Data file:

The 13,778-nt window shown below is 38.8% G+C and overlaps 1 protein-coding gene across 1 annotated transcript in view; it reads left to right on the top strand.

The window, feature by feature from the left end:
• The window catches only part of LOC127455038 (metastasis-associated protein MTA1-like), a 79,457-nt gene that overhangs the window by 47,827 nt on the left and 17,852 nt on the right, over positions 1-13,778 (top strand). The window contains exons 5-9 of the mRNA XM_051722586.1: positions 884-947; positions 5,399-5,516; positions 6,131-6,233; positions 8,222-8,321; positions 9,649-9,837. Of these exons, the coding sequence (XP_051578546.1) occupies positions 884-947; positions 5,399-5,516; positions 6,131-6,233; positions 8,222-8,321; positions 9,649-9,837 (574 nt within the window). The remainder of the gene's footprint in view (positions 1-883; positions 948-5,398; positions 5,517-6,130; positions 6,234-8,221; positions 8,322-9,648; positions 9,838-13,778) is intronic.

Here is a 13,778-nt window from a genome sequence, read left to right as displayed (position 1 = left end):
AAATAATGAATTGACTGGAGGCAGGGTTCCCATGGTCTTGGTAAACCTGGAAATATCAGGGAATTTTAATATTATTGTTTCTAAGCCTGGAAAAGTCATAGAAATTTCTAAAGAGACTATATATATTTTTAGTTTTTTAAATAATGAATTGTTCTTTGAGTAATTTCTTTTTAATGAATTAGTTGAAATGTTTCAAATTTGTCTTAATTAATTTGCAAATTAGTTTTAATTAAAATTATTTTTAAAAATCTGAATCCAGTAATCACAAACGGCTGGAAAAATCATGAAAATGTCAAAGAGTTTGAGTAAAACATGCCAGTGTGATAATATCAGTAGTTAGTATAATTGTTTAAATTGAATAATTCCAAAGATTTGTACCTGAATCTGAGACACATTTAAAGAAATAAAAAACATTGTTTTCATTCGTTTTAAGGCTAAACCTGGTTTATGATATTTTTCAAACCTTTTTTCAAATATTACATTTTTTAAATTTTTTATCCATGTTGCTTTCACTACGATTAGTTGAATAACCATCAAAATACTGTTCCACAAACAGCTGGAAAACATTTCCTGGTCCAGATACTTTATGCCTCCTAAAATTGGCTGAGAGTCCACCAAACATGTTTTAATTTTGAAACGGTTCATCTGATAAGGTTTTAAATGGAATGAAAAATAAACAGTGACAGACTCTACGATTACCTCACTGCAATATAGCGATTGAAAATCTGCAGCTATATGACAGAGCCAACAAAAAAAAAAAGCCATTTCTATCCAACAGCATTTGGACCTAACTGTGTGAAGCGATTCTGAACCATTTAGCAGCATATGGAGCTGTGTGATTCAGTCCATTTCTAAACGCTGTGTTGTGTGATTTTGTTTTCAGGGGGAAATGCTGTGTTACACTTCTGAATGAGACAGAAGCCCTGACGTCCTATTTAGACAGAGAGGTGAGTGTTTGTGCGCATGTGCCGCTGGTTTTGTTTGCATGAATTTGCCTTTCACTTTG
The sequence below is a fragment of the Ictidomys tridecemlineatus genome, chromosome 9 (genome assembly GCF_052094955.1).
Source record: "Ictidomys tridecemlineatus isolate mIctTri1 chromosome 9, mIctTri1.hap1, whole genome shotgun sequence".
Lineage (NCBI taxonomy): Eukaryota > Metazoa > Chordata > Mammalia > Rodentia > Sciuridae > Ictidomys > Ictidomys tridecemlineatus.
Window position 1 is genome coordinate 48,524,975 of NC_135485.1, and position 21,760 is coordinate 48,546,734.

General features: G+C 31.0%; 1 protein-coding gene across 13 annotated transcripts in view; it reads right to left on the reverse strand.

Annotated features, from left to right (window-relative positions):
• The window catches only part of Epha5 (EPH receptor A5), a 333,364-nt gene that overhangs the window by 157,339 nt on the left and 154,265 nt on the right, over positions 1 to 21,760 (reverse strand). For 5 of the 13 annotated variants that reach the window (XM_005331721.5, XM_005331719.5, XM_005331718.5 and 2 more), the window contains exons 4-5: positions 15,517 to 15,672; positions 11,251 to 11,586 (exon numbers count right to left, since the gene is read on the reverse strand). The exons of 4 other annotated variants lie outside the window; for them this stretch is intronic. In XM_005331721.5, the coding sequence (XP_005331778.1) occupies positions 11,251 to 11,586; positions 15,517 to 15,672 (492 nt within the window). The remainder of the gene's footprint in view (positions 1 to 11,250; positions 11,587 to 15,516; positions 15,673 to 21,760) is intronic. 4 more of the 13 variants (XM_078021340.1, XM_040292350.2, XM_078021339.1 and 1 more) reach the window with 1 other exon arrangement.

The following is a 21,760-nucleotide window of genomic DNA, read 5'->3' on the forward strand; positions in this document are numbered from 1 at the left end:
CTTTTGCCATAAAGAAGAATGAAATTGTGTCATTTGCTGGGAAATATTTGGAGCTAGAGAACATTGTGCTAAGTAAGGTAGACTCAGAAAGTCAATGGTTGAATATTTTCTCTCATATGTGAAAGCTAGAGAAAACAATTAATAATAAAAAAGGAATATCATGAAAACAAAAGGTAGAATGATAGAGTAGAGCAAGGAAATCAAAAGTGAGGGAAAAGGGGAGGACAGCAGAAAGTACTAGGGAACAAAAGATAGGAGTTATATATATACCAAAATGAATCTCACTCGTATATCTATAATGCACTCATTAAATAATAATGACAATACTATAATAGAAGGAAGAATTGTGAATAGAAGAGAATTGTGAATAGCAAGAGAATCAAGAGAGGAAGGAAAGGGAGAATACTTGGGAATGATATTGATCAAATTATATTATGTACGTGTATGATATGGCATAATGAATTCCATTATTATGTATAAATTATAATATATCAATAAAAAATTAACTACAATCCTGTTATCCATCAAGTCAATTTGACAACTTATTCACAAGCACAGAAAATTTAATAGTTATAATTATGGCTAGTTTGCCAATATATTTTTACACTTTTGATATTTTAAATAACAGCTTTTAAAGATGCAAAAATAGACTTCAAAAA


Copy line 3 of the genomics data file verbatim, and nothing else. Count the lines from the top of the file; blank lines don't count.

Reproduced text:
• The window catches only part of LOC127455038 (metastasis-associated protein MTA1-like), a 79,457-nt gene that overhangs the window by 47,827 nt on the left and 17,852 nt on the right, over positions 1-13,778 (top strand). The window contains exons 5-9 of the mRNA XM_051722586.1: positions 884-947; positions 5,399-5,516; positions 6,131-6,233; positions 8,222-8,321; positions 9,649-9,837. Of these exons, the coding sequence (XP_051578546.1) occupies positions 884-947; positions 5,399-5,516; positions 6,131-6,233; positions 8,222-8,321; positions 9,649-9,837 (574 nt within the window). The remainder of the gene's footprint in view (positions 1-883; positions 948-5,398; positions 5,517-6,130; positions 6,234-8,221; positions 8,322-9,648; positions 9,838-13,778) is intronic.